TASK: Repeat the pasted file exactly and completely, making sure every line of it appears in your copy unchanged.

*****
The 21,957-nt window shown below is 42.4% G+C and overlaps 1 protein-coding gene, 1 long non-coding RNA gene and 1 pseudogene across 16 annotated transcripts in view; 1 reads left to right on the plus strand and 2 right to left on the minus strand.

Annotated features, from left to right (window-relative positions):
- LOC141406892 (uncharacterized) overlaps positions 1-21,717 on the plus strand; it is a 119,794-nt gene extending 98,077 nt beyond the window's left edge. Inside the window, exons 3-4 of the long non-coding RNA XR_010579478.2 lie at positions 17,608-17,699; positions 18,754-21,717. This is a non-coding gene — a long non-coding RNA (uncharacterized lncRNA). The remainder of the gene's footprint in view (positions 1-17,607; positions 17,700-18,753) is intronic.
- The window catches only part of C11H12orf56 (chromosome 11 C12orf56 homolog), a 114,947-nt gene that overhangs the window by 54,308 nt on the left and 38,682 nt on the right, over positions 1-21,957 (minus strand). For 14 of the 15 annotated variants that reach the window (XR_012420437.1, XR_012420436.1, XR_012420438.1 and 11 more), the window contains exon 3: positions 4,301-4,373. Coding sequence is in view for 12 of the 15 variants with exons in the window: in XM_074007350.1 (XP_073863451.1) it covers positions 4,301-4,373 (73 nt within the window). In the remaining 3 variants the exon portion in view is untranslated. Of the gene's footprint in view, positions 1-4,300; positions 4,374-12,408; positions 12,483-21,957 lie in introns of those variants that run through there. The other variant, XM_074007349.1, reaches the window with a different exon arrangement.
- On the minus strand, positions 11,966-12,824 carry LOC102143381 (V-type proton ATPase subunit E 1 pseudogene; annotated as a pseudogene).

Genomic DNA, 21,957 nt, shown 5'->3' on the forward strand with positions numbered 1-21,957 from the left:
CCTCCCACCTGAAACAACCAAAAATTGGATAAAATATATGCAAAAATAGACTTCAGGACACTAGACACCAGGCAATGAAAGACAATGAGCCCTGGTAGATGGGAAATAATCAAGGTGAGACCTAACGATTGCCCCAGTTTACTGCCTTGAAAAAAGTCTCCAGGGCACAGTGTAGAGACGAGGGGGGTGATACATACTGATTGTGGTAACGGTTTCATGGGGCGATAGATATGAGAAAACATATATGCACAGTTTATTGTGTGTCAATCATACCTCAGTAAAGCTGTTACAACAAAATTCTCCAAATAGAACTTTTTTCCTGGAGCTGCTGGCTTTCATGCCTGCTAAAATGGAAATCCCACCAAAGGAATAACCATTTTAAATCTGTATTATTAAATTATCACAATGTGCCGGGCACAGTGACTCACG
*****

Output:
The 21,957-nt window shown below is 42.4% G+C and overlaps 1 protein-coding gene, 1 long non-coding RNA gene and 1 pseudogene across 16 annotated transcripts in view; 1 reads left to right on the plus strand and 2 right to left on the minus strand.

Annotated features, from left to right (window-relative positions):
- LOC141406892 (uncharacterized) overlaps positions 1-21,717 on the plus strand; it is a 119,794-nt gene extending 98,077 nt beyond the window's left edge. Inside the window, exons 3-4 of the long non-coding RNA XR_010579478.2 lie at positions 17,608-17,699; positions 18,754-21,717. This is a non-coding gene — a long non-coding RNA (uncharacterized lncRNA). The remainder of the gene's footprint in view (positions 1-17,607; positions 17,700-18,753) is intronic.
- The window catches only part of C11H12orf56 (chromosome 11 C12orf56 homolog), a 114,947-nt gene that overhangs the window by 54,308 nt on the left and 38,682 nt on the right, over positions 1-21,957 (minus strand). For 14 of the 15 annotated variants that reach the window (XR_012420437.1, XR_012420436.1, XR_012420438.1 and 11 more), the window contains exon 3: positions 4,301-4,373. Coding sequence is in view for 12 of the 15 variants with exons in the window: in XM_074007350.1 (XP_073863451.1) it covers positions 4,301-4,373 (73 nt within the window). In the remaining 3 variants the exon portion in view is untranslated. Of the gene's footprint in view, positions 1-4,300; positions 4,374-12,408; positions 12,483-21,957 lie in introns of those variants that run through there. The other variant, XM_074007349.1, reaches the window with a different exon arrangement.
- On the minus strand, positions 11,966-12,824 carry LOC102143381 (V-type proton ATPase subunit E 1 pseudogene; annotated as a pseudogene).

Genomic DNA, 21,957 nt, shown 5'->3' on the forward strand with positions numbered 1-21,957 from the left:
CCTCCCACCTGAAACAACCAAAAATTGGATAAAATATATGCAAAAATAGACTTCAGGACACTAGACACCAGGCAATGAAAGACAATGAGCCCTGGTAGATGGGAAATAATCAAGGTGAGACCTAACGATTGCCCCAGTTTACTGCCTTGAAAAAAGTCTCCAGGGCACAGTGTAGAGACGAGGGGGGTGATACATACTGATTGTGGTAACGGTTTCATGGGGCGATAGATATGAGAAAACATATATGCACAGTTTATTGTGTGTCAATCATACCTCAGTAAAGCTGTTACAACAAAATTCTCCAAATAGAACTTTTTTCCTGGAGCTGCTGGCTTTCATGCCTGCTAAAATGGAAATCCCACCAAAGGAATAACCATTTTAAATCTGTATTATTAAATTATCACAATGTGCCGGGCACAGTGACTCACG